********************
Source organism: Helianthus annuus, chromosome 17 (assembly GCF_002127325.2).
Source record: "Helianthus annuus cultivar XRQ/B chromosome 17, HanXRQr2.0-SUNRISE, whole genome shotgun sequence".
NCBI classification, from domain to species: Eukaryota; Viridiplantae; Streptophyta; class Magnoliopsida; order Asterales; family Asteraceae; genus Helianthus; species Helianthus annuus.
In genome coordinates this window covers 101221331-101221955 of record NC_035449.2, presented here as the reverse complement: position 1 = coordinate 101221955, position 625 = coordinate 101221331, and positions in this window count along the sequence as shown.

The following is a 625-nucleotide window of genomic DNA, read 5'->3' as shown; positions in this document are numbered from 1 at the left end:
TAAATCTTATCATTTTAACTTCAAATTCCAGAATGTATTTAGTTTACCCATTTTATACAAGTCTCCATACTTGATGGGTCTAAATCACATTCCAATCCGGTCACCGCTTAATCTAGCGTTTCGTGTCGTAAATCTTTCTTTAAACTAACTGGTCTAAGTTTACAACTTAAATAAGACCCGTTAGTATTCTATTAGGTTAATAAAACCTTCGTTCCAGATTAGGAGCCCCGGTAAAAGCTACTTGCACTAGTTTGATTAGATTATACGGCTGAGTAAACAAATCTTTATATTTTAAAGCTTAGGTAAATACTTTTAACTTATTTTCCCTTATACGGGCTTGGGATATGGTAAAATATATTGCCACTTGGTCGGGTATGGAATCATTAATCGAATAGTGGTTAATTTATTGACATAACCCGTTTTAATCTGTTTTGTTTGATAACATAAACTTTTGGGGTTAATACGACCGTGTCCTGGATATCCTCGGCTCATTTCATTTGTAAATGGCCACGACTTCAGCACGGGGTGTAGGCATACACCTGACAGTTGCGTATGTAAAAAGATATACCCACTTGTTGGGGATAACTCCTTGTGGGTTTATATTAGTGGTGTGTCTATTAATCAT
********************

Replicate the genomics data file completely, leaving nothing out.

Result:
Source organism: Helianthus annuus, chromosome 17 (assembly GCF_002127325.2).
Source record: "Helianthus annuus cultivar XRQ/B chromosome 17, HanXRQr2.0-SUNRISE, whole genome shotgun sequence".
NCBI classification, from domain to species: Eukaryota; Viridiplantae; Streptophyta; class Magnoliopsida; order Asterales; family Asteraceae; genus Helianthus; species Helianthus annuus.
In genome coordinates this window covers 101221331-101221955 of record NC_035449.2, presented here as the reverse complement: position 1 = coordinate 101221955, position 625 = coordinate 101221331, and positions in this window count along the sequence as shown.

The following is a 625-nucleotide window of genomic DNA, read 5'->3' as shown; positions in this document are numbered from 1 at the left end:
TAAATCTTATCATTTTAACTTCAAATTCCAGAATGTATTTAGTTTACCCATTTTATACAAGTCTCCATACTTGATGGGTCTAAATCACATTCCAATCCGGTCACCGCTTAATCTAGCGTTTCGTGTCGTAAATCTTTCTTTAAACTAACTGGTCTAAGTTTACAACTTAAATAAGACCCGTTAGTATTCTATTAGGTTAATAAAACCTTCGTTCCAGATTAGGAGCCCCGGTAAAAGCTACTTGCACTAGTTTGATTAGATTATACGGCTGAGTAAACAAATCTTTATATTTTAAAGCTTAGGTAAATACTTTTAACTTATTTTCCCTTATACGGGCTTGGGATATGGTAAAATATATTGCCACTTGGTCGGGTATGGAATCATTAATCGAATAGTGGTTAATTTATTGACATAACCCGTTTTAATCTGTTTTGTTTGATAACATAAACTTTTGGGGTTAATACGACCGTGTCCTGGATATCCTCGGCTCATTTCATTTGTAAATGGCCACGACTTCAGCACGGGGTGTAGGCATACACCTGACAGTTGCGTATGTAAAAAGATATACCCACTTGTTGGGGATAACTCCTTGTGGGTTTATATTAGTGGTGTGTCTATTAATCAT